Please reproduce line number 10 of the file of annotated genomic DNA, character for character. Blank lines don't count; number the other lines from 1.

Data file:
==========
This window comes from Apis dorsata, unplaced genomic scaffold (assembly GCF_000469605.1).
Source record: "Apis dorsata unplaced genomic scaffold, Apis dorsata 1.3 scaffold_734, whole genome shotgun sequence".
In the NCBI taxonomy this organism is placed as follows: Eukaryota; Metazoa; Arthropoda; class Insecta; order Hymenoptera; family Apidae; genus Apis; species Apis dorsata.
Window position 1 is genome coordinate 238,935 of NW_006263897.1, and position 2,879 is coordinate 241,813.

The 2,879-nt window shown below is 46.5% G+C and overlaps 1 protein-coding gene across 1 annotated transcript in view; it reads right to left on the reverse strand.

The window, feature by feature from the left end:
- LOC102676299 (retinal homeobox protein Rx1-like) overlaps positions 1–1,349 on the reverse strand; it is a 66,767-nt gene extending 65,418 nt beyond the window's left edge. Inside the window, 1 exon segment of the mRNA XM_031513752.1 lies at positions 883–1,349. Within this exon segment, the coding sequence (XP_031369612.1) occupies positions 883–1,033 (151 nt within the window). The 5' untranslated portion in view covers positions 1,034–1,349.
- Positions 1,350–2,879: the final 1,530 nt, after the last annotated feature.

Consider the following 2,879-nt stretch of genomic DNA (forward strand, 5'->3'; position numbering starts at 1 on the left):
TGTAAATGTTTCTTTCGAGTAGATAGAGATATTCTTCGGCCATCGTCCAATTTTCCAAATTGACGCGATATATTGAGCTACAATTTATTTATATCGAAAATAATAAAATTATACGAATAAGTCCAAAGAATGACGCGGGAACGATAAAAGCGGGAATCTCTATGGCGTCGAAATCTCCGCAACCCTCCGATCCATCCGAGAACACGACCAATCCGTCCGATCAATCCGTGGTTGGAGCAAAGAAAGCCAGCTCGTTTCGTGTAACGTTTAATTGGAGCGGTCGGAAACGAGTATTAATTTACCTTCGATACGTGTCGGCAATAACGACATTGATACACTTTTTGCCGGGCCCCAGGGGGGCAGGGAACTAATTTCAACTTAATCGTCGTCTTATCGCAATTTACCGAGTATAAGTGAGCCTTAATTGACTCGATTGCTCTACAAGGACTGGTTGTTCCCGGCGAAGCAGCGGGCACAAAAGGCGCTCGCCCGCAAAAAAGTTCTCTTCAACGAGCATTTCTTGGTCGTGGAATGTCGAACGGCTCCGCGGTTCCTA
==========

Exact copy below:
TGTAAATGTTTCTTTCGAGTAGATAGAGATATTCTTCGGCCATCGTCCAATTTTCCAAATTGACGCGATATATTGAGCTACAATTTATTTATATCGAAAATAATAAAATTATACGAATAAGTCCAAAGAATGACGCGGGAACGATAAAAGCGGGAATCTCTATGGCGTCGAAATCTCCGCAACCCTCCGATCCATCCGAGAACACGACCAATCCGTCCGATCAATCCGTGGTTGGAGCAAAGAAAGCCAGCTCGTTTCGTGTAACGTTTAATTGGAGCGGTCGGAAACGAGTATTAATTTACCTTCGATACGTGTCGGCAATAACGACATTGATACACTTTTTGCCGGGCCCCAGGGGGGCAGGGAACTAATTTCAACTTAATCGTCGTCTTATCGCAATTTACCGAGTATAAGTGAGCCTTAATTGACTCGATTGCTCTACAAGGACTGGTTGTTCCCGGCGAAGCAGCGGGCACAAAAGGCGCTCGCCCGCAAAAAAGTTCTCTTCAACGAGCATTTCTTGGTCGTGGAATGTCGAACGGCTCCGCGGTTCCTA